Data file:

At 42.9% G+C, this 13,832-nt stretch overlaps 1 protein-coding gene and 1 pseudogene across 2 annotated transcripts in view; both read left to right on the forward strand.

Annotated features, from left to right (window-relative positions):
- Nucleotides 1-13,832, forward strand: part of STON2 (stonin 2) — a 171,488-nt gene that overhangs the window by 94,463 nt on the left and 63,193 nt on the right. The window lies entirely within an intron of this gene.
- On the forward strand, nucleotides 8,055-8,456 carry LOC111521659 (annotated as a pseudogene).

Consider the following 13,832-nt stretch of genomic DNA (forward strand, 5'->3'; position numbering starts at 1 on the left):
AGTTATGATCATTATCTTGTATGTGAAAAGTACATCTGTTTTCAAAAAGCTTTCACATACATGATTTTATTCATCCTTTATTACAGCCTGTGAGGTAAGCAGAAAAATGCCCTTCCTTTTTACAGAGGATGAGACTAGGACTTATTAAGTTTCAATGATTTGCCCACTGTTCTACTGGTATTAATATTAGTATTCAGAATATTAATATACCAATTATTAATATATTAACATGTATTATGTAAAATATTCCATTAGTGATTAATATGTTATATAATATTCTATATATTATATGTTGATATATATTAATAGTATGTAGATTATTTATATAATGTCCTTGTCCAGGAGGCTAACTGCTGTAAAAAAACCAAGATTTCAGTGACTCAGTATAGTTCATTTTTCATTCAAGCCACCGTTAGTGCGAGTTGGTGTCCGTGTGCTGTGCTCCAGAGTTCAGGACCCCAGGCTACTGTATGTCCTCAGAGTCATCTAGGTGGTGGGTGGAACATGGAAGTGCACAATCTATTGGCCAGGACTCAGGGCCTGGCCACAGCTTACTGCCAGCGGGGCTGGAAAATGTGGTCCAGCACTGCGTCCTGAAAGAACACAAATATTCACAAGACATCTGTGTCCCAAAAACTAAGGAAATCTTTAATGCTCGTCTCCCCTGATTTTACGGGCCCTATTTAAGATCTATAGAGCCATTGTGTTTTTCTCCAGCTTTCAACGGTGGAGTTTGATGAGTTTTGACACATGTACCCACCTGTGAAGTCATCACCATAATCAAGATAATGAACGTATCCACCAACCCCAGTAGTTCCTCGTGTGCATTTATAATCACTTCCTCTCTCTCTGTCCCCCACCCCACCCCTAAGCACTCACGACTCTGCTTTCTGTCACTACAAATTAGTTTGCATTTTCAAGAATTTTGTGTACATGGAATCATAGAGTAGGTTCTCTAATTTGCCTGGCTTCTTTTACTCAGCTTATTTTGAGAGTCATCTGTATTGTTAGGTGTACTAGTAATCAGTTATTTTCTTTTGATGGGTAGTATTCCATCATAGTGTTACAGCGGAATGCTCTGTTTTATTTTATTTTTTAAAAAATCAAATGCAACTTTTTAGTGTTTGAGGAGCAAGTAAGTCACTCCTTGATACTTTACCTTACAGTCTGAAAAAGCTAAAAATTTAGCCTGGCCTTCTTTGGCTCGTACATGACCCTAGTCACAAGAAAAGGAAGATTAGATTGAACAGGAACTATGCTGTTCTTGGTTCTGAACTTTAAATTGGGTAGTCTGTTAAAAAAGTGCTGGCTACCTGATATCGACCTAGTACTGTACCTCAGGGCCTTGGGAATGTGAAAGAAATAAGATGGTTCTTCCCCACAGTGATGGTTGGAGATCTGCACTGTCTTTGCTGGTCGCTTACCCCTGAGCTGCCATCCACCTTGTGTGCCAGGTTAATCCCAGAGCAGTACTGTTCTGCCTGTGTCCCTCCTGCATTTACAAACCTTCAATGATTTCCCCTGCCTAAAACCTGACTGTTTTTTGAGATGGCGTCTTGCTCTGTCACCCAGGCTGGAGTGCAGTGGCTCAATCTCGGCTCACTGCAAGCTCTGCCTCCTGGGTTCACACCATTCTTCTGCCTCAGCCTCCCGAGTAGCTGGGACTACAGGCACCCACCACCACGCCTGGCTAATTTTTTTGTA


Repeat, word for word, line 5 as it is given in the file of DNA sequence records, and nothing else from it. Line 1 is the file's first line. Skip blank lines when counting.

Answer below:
Consider the following 13,832-nt stretch of genomic DNA (forward strand, 5'->3'; position numbering starts at 1 on the left):